3+3 law program celebrates first cohort of graduates and expanded program offerings


Megan Hartman, left, Kaitlin Sommer, center, and Kate Hickey, right, will continue studying law at Syracuse University with the goal of graduating with their Juris Doctors in 2026.

The path to obtaining a law degree typically requires at least seven years in higher education. However, students enrolled in RIT’s Accelerated 3+3 Law program are able to shave a year off of their journey and get a head start on establishing their career in law.

This May, fourth-year students Megan Hartman, Kate Hickey, Kaitlin Sommer, and Ella Walton will simultaneously graduate from RIT and complete their first year of law school, making them the program’s first cohort to fully transition from their undergraduate studies at RIT to their legal studies Syracuse University College of Law.

Hartman, from San Diego, Calif., pursued a double major in sociology and anthropology and public policy while at RIT. She explained that participating in the program gave her an advantage on her journey toward becoming an attorney.

“This field is notoriously competitive, and there are issues surrounding artificial intelligence and a possible next-generation bar exam that are shaking things up, so you need that competitive edge to power you through,” said Hartman. “We’ll also have a head start when it comes to applying for jobs. It will take time to get up to the more prestigious job titles, but I’ll be starting that journey when I’m 24. Many people don’t complete their law degree until their early 30s.”

Hickey, an international and global studies and public policy double major from Halifax, Mass., added that the guidance that came with enrolling in the program helped build her confidence prior to starting her first year of law school.

“There were a lot of people in our class who struggled the first few months because they didn’t have experience reading cases or things like that. While at RIT, I attended some of the RIT Pre-Law Society events where alumni would come in and run mock law classes with us, so I had some idea of what to expect going into my first year at Syracuse,” said Hickey. “I think that the confidence I had knowing that I already sat through similar classes and was able to succeed really helped prepare me.”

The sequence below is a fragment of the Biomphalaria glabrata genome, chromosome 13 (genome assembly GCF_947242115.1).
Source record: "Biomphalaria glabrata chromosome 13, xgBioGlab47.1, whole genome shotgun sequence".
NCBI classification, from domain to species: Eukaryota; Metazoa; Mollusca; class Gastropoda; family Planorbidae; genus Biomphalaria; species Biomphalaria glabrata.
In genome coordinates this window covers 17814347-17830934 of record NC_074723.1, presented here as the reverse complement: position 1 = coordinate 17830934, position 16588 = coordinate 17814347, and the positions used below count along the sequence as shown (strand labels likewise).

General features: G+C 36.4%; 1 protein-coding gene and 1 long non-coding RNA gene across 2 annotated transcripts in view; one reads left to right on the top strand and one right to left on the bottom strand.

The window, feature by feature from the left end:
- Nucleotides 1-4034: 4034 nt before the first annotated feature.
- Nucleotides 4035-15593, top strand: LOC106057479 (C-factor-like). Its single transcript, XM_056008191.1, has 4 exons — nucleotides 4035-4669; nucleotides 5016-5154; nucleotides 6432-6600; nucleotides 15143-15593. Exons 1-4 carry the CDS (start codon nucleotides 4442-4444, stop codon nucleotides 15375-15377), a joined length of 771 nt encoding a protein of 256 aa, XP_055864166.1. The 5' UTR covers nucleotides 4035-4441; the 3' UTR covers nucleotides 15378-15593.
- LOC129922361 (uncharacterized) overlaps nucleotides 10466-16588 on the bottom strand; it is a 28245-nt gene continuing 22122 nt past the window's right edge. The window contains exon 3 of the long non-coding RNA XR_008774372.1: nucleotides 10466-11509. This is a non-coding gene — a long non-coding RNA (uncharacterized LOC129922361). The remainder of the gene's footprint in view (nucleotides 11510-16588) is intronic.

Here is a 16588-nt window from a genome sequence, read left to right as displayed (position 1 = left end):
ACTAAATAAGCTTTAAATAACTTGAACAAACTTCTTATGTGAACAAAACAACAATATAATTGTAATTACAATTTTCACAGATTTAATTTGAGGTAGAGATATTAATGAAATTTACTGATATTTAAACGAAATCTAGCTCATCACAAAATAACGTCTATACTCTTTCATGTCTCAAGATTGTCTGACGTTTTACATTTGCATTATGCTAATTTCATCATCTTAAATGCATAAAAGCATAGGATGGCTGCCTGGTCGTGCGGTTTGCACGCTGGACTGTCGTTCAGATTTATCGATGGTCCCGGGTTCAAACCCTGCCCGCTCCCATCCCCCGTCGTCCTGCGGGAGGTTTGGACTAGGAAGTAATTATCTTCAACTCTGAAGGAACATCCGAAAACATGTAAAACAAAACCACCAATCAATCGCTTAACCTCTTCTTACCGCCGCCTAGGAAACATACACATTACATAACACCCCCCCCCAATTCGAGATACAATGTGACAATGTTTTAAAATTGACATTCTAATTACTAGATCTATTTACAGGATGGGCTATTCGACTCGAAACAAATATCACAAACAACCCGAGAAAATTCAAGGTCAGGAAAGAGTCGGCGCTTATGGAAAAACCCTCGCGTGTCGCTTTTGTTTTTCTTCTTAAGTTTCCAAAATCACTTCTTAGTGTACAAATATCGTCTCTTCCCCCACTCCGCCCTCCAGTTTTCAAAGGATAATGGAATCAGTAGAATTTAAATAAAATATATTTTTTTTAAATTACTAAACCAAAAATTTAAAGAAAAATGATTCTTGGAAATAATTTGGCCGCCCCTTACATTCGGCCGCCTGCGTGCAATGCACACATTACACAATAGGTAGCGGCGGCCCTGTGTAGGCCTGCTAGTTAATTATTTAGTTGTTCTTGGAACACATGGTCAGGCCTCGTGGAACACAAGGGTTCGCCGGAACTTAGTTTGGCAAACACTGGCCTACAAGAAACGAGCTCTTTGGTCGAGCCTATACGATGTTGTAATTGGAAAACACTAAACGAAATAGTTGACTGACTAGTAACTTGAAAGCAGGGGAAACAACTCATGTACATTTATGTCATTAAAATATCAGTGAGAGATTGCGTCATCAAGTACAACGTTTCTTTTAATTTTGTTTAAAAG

Looking beyond law school, Hickey and Hartman both have visions for their future careers. Hickey aims to work in the national security and counter-terrorism law sector, and Hartman is interested in becoming a litigator and working in the government sector. Both students extend their gratitude to Jennifer Gaylord, pre-professional studies coordinator and academic advisor, and the many RIT alumni who worked with the RIT Pre-Law Society and the 3+3 program students and helped them succeed in their studies.

As the program celebrates the first cohort of graduates, leadership in the College of Liberal Arts, where the program is housed, also announced that the 3+3 program is expanding through a new partnership with University at Buffalo School of Law. Qualified undergraduate students at RIT will have the opportunity to choose between pursuing their law degree at Syracuse University or at the University at Buffalo starting in fall 2024.

“Accelerated degree pathways can be invaluable for students who are hoping to streamline their education. Partnering with the University at Buffalo School of Law will provide more options for our students as they work toward law school,” said Kelly Norris Martin, interim dean of RIT’s College of Liberal Arts. “Having a plan in place that can save students both time and money is a clear benefit, but participating in the program can also provide some guidance as they navigate the world of higher education and ensure that they have the foundation they need to succeed in their career goals.”

To be eligible to apply to University at Buffalo School of Law, undergraduate students at RIT must have completed a minimum of 90 credits by the end of their third year of undergraduate studies; earned a cumulative undergraduate GPA of 3.5 or higher; and successfully completed the Law School Admission Test (LSAT) with an LSAT score at or above the median LSAT score for the School of Law’s previous year’s enrolled class, or a GRE score at or above the 70th percentile on Verbal Reasoning and 40th percentile on Quantitative Reasoning. 

 For more information, go to the 3+3 law program webpage or contact Jennifer Gaylord at jmggla@rit.edu.

Recommended News